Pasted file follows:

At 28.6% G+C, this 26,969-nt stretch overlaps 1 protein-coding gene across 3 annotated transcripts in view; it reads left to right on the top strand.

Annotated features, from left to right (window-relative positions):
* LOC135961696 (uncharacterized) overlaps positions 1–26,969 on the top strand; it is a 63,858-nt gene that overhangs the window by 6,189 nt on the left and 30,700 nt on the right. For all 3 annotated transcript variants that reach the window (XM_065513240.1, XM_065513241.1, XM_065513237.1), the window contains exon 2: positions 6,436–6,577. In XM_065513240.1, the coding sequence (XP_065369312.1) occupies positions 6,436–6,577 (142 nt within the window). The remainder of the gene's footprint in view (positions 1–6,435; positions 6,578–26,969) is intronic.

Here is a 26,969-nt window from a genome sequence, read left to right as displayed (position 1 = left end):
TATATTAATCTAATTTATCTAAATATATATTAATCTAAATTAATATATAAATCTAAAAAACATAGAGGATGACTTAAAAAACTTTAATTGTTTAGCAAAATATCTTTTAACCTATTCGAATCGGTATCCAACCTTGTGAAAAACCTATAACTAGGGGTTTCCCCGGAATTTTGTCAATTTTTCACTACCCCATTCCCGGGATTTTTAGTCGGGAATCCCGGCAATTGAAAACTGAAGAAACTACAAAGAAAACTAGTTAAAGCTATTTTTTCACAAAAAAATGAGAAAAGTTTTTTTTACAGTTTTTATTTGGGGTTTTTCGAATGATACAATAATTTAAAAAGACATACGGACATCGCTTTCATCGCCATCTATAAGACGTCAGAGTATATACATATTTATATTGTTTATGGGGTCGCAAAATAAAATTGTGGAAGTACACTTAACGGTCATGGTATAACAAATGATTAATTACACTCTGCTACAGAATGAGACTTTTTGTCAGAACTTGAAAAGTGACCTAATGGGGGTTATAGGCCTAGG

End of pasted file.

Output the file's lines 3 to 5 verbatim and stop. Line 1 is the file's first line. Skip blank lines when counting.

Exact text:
* LOC135961696 (uncharacterized) overlaps positions 1–26,969 on the top strand; it is a 63,858-nt gene that overhangs the window by 6,189 nt on the left and 30,700 nt on the right. For all 3 annotated transcript variants that reach the window (XM_065513240.1, XM_065513241.1, XM_065513237.1), the window contains exon 2: positions 6,436–6,577. In XM_065513240.1, the coding sequence (XP_065369312.1) occupies positions 6,436–6,577 (142 nt within the window). The remainder of the gene's footprint in view (positions 1–6,435; positions 6,578–26,969) is intronic.

Here is a 26,969-nt window from a genome sequence, read left to right as displayed (position 1 = left end):
TATATTAATCTAATTTATCTAAATATATATTAATCTAAATTAATATATAAATCTAAAAAACATAGAGGATGACTTAAAAAACTTTAATTGTTTAGCAAAATATCTTTTAACCTATTCGAATCGGTATCCAACCTTGTGAAAAACCTATAACTAGGGGTTTCCCCGGAATTTTGTCAATTTTTCACTACCCCATTCCCGGGATTTTTAGTCGGGAATCCCGGCAATTGAAAACTGAAGAAACTACAAAGAAAACTAGTTAAAGCTATTTTTTCACAAAAAAATGAGAAAAGTTTTTTTTACAGTTTTTATTTGGGGTTTTTCGAATGATACAATAATTTAAAAAGACATACGGACATCGCTTTCATCGCCATCTATAAGACGTCAGAGTATATACATATTTATATTGTTTATGGGGTCGCAAAATAAAATTGTGGAAGTACACTTAACGGTCATGGTATAACAAATGATTAATTACACTCTGCTACAGAATGAGACTTTTTGTCAGAACTTGAAAAGTGACCTAATGGGGGTTATAGGCCTAGG